I had never heard of tge missing Hemingway Manuscripts, but now that I have read all of the comments, I'm going to try to find them. Congratulations on your new book, Sherry! I can't wait to get stared on your series.

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    1. Thank you, Natalie! If you read ebooks the first five are on sale.

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  26. When I read Hemimgway many years ago I didn't become much of a fan, but your details make me think I should revisit.
    Thanks for the opportunity,
    browninggloria(at)hotmail(dot) com

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  27. The Hemingway Thief - Shaun Harris' book from Seventh Street - also fictionalizes this event. It's such a fascinating story, it's worthy of attention from multiple angles.

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    1. I have put off reading it since I didn't want his story in my head. We met for the first time in at elevator at Bouchercon in St. Petersberg and talked about our different takes on the story and our very similar names.

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    2. I didn't even catch the name similarity. Spooky!

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  28. I never heard the story about the missing manuscript. I think they were put into the trash. I am excited to read this next book. Also Ernest Hemingway.

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    1. I think that is the most likely scenario. I hope you enjoy The Gun Also Rises!

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  29. Sherry, I'd read both A MOVEABLE FEAST and THE PARIS WIFE and was fascinated by the idea of the lost manuscripts--which you've used brilliantly!! Can't wait to read your take on this!! Congrats on the book, it sounds terrific!

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    1. Thank you! It was fun to incorporate that story in my book.

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  30. Oh, the librarian in me loves a mystery set around the stolen manuscript angle - brilliant! Can't wait to read this, Sherry! Congrats on your release!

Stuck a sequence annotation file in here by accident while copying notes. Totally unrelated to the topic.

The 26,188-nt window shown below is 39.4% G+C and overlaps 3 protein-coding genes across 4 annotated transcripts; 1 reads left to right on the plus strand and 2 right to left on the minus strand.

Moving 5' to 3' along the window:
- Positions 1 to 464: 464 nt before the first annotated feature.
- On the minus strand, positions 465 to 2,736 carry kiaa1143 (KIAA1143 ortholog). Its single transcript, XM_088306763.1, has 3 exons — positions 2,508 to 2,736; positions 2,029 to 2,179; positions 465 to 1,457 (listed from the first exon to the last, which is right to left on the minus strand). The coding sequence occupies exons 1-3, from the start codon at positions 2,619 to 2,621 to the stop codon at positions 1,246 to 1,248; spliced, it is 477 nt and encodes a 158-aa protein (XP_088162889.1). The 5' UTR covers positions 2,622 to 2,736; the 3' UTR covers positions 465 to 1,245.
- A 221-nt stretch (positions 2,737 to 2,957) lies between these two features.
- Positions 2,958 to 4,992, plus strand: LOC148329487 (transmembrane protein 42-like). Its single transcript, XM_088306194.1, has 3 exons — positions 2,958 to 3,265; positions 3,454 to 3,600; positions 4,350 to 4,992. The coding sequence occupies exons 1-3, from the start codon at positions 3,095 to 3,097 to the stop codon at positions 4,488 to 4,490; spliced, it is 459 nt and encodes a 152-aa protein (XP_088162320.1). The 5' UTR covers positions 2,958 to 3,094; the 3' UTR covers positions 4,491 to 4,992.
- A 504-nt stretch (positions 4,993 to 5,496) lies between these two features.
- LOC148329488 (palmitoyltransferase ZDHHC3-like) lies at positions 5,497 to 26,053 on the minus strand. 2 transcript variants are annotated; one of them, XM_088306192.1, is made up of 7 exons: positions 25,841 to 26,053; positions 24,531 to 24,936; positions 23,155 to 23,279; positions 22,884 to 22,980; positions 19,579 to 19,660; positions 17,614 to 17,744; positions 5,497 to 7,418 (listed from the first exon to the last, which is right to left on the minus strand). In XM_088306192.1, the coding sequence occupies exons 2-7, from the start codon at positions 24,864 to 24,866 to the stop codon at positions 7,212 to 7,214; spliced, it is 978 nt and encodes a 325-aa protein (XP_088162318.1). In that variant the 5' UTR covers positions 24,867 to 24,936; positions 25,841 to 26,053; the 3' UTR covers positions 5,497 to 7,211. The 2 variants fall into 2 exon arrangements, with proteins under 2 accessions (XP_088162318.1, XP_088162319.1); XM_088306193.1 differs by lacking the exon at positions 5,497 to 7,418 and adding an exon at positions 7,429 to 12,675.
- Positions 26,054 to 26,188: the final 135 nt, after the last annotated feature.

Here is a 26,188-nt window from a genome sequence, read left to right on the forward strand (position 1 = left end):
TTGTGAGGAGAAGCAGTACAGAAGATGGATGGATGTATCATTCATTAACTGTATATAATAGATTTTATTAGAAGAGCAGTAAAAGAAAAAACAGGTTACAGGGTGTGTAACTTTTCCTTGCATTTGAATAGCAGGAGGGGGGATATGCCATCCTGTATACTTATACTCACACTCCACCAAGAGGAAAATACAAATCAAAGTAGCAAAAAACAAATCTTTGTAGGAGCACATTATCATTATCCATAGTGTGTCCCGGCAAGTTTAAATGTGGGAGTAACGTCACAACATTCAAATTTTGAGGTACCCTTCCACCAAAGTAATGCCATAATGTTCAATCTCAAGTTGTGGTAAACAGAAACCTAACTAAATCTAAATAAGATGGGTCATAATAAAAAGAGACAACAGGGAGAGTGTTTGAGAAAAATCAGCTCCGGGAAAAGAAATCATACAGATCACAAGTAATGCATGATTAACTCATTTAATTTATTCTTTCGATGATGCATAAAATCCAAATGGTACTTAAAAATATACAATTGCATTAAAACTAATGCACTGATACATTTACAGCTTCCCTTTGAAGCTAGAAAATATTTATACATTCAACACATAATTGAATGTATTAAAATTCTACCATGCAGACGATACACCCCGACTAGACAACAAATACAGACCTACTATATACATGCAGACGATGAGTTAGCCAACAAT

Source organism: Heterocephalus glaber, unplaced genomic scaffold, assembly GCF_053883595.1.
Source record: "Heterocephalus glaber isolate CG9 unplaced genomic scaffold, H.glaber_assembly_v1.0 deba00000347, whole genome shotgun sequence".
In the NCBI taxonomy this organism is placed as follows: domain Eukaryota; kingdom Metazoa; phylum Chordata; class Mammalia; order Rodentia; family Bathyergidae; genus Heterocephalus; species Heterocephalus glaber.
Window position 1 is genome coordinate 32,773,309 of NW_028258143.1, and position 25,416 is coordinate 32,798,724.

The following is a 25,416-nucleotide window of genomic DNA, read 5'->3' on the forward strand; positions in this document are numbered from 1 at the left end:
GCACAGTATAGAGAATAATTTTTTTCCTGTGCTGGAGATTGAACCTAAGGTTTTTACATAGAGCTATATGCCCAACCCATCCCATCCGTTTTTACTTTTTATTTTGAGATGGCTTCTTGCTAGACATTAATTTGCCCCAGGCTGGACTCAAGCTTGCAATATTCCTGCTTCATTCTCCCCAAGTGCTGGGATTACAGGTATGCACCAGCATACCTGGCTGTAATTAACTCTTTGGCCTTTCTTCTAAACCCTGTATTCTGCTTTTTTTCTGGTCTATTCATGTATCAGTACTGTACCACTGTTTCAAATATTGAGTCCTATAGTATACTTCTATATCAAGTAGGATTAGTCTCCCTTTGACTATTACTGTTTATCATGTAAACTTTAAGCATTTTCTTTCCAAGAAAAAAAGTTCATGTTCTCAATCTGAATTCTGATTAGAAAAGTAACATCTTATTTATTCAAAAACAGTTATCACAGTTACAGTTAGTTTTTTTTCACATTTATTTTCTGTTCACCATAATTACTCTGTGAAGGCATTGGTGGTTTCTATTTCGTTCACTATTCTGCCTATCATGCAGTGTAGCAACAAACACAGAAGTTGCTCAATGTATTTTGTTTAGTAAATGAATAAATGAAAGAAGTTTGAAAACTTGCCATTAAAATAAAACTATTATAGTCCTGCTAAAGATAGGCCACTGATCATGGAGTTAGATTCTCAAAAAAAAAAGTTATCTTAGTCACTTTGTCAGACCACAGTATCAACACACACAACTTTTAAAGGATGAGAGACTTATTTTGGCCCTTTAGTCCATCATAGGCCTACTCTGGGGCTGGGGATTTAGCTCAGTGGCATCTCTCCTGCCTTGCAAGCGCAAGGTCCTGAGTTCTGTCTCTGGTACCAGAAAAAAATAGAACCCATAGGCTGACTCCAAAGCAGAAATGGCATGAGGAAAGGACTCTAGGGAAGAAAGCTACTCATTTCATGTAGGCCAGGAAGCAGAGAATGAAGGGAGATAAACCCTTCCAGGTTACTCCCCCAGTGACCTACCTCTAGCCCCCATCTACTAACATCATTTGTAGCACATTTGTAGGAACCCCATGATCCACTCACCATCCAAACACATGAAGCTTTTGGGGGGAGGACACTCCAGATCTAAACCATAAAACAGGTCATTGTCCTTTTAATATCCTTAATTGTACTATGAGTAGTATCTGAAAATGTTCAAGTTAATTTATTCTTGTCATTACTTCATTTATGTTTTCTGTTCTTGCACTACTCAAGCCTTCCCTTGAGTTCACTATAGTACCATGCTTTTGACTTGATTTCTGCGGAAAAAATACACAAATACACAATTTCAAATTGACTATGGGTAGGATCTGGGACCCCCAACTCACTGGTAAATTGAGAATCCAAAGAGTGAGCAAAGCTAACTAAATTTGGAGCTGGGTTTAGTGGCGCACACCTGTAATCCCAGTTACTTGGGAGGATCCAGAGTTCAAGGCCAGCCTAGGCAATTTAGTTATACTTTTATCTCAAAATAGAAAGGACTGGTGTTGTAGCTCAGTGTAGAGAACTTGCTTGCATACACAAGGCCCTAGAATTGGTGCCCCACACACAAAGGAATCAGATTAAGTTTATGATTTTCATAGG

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  31. Saw all the movies never read the books congrats on your new book and thanks for the chance

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  32. Sherry, the book sounds wonderful!! I can't wait to read it. Yes, I'm familiar with the story. But I also had something similar happen to me. After a weekend retreat, I parked my car - my parents' actually - in the East Village. Someone broke into the trunk and stole a bag that held the second act of a play I was writing. This was before computers. I was devastated. I spent a week in the Village talking to homeless people, the Hell's Angels - they had a crash pad in the East Village back then, anyone I thought might help. It was never found. I also lost a beautiful counted cross stitch pillow I was making and a personal letter from Harry Caudill, famed Eastern Kentucky author of Night Comes to the Cumberlands and other books about the region, which was where my play was set.

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    1. Oh, Ellen! What a loss! Did you ever finish the play? We took the train to Philly this weekend and I watched our suitcases like a hawk.

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  33. First of all, I love this book cover! What a great story and news to me! I like your version of what happened!

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    1. Thank you. I love the cover of this one too. It's the first that has been an inside scene.

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  34. I had heard the story and always wondered about whether a marriage--that marriage--could recover from that event. I know some marriages could, but even as a young person I doubted that Ernest Hemingway would forgive his wife for losing that manuscript. As a high schooler, I compared that reaction to how I instinctively knew my grandfather would have felt about any mistake my grandmother would have made, as young marrieds or when they were celebrating their 50th anniversary. When it came time to get serious about choosing a partner, I had a template in my grandfather of what to look for; over the years I've learned that sharing a life with someone who knows how to forgive is essential. Poor Hadley.

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    1. What a lovely story, Beth! Thank you for sharing it!

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  35. What a great story I can’t wait to read it.

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  36. What an intriguing book ! I can't wait to read it. Thank you for the contest.